One year after my friend Marcy learned she would die decades sooner than she would have liked, she wrote a letter to the core group of women she called her Sisterhood.
“Death is not my friend but it is no longer my enemy,” she wrote. “It is our collective reality and I may get to model walking into it first. I hope that the way I walk there, protected and emboldened by a cape made up of your love, will better prepare you for your own journeys.”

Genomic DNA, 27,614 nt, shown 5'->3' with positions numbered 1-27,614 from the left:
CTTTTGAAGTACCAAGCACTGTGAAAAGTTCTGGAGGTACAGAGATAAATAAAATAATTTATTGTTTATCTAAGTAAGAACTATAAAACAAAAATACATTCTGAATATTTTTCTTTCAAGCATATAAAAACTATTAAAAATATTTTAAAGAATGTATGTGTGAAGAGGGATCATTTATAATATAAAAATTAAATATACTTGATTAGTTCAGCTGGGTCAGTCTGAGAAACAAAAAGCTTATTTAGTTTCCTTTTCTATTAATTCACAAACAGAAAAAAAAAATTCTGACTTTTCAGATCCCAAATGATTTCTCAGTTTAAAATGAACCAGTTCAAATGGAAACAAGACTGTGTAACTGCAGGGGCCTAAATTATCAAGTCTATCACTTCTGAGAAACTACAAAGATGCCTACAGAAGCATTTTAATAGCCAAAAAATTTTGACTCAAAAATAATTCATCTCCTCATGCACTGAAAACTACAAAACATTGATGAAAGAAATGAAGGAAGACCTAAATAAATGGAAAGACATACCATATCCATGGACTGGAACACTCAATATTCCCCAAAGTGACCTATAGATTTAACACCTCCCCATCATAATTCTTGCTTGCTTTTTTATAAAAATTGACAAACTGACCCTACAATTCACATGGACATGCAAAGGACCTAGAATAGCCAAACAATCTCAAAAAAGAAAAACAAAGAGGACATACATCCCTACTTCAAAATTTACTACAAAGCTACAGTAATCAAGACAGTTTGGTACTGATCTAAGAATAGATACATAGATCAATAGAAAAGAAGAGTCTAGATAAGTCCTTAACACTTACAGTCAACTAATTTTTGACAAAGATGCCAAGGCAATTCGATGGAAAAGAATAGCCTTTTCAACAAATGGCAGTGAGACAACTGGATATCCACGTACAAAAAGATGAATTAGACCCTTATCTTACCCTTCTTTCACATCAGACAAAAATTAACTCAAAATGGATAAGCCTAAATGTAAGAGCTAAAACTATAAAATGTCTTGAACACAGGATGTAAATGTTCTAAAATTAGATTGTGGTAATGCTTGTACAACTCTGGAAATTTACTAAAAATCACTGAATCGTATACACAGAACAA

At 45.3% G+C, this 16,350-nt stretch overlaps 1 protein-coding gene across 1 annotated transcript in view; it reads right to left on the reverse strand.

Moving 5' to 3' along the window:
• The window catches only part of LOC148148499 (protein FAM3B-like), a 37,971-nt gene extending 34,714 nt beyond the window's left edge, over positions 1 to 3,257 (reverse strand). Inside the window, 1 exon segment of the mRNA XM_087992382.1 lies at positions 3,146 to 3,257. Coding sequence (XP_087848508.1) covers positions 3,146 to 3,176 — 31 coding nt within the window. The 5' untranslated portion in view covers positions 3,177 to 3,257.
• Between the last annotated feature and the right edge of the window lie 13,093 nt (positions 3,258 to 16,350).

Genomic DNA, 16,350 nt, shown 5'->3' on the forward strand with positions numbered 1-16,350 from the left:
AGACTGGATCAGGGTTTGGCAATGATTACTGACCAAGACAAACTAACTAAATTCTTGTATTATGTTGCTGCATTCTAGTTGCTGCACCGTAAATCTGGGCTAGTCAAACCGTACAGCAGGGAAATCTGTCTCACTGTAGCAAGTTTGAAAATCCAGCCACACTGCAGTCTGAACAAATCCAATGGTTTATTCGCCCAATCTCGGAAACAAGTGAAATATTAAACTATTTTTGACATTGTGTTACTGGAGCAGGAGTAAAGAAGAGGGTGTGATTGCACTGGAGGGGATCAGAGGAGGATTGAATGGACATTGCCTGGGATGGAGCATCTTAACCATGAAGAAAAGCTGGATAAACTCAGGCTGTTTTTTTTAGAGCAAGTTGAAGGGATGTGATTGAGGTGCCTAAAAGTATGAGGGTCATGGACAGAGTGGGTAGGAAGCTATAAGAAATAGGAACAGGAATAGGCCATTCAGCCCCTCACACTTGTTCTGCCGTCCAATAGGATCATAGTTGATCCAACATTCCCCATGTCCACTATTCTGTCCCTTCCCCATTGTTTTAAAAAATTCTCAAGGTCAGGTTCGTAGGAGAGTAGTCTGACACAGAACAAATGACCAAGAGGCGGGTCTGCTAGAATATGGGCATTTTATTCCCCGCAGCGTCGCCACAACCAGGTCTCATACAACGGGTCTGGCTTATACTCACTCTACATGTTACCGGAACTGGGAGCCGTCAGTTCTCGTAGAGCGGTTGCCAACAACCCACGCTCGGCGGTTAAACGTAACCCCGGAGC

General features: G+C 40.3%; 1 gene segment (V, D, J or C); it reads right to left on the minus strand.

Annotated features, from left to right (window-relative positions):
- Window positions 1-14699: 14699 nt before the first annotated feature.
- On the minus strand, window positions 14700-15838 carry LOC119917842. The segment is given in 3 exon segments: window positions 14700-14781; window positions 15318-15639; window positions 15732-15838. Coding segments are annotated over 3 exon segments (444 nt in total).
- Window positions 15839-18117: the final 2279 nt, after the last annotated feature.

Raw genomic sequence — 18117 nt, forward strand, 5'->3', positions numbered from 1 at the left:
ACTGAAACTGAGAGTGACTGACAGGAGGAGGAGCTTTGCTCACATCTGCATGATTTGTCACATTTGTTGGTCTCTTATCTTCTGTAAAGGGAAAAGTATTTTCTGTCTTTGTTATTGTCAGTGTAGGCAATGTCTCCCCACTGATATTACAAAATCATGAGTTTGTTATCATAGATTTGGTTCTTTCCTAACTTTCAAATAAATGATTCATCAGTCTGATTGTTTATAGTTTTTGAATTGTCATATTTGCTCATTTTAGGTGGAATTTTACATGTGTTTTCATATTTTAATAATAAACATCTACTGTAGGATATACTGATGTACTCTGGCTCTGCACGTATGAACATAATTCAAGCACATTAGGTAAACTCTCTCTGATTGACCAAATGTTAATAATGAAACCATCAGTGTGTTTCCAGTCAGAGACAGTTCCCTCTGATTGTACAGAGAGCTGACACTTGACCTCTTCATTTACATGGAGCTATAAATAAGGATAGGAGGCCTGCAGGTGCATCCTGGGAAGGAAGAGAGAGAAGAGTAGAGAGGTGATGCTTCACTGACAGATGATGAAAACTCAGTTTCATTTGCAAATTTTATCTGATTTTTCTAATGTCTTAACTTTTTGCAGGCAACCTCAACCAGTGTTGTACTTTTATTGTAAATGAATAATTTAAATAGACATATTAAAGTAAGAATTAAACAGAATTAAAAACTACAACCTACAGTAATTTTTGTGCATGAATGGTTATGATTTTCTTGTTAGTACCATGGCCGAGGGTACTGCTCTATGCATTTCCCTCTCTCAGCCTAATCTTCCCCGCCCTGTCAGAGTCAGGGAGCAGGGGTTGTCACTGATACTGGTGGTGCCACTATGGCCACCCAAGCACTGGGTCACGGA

She did that, in part, by making sure the labor surrounding her dying was shared. Her sister would sew her shroud. Her brother would craft a lowering board from a tree harvested and milled on his farm. We would bathe her after her death, carry her to her grave, hand lower her into the earth, and fill the hole with flowers, tears, mulch, and dirt. Read More